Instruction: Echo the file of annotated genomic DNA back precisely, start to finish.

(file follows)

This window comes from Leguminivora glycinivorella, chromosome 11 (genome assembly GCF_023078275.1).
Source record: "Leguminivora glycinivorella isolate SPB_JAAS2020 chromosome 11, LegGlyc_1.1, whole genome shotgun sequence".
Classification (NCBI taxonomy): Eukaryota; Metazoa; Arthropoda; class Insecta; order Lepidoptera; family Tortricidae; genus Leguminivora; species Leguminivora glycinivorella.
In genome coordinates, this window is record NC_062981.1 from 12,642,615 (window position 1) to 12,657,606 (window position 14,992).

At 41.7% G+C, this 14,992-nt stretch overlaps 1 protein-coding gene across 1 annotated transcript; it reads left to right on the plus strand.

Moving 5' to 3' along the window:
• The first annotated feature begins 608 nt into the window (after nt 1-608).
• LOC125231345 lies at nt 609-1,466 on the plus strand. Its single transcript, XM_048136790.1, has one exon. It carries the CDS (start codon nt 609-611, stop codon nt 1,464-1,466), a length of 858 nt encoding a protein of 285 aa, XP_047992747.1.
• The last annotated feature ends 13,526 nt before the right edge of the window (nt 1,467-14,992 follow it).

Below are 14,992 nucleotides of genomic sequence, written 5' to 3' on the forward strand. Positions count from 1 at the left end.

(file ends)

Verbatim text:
This window comes from Leguminivora glycinivorella, chromosome 11 (genome assembly GCF_023078275.1).
Source record: "Leguminivora glycinivorella isolate SPB_JAAS2020 chromosome 11, LegGlyc_1.1, whole genome shotgun sequence".
Classification (NCBI taxonomy): Eukaryota; Metazoa; Arthropoda; class Insecta; order Lepidoptera; family Tortricidae; genus Leguminivora; species Leguminivora glycinivorella.
In genome coordinates, this window is record NC_062981.1 from 12,642,615 (window position 1) to 12,657,606 (window position 14,992).

At 41.7% G+C, this 14,992-nt stretch overlaps 1 protein-coding gene across 1 annotated transcript; it reads left to right on the plus strand.

Moving 5' to 3' along the window:
• The first annotated feature begins 608 nt into the window (after nt 1-608).
• LOC125231345 lies at nt 609-1,466 on the plus strand. Its single transcript, XM_048136790.1, has one exon. It carries the CDS (start codon nt 609-611, stop codon nt 1,464-1,466), a length of 858 nt encoding a protein of 285 aa, XP_047992747.1.
• The last annotated feature ends 13,526 nt before the right edge of the window (nt 1,467-14,992 follow it).

Below are 14,992 nucleotides of genomic sequence, written 5' to 3' on the forward strand. Positions count from 1 at the left end.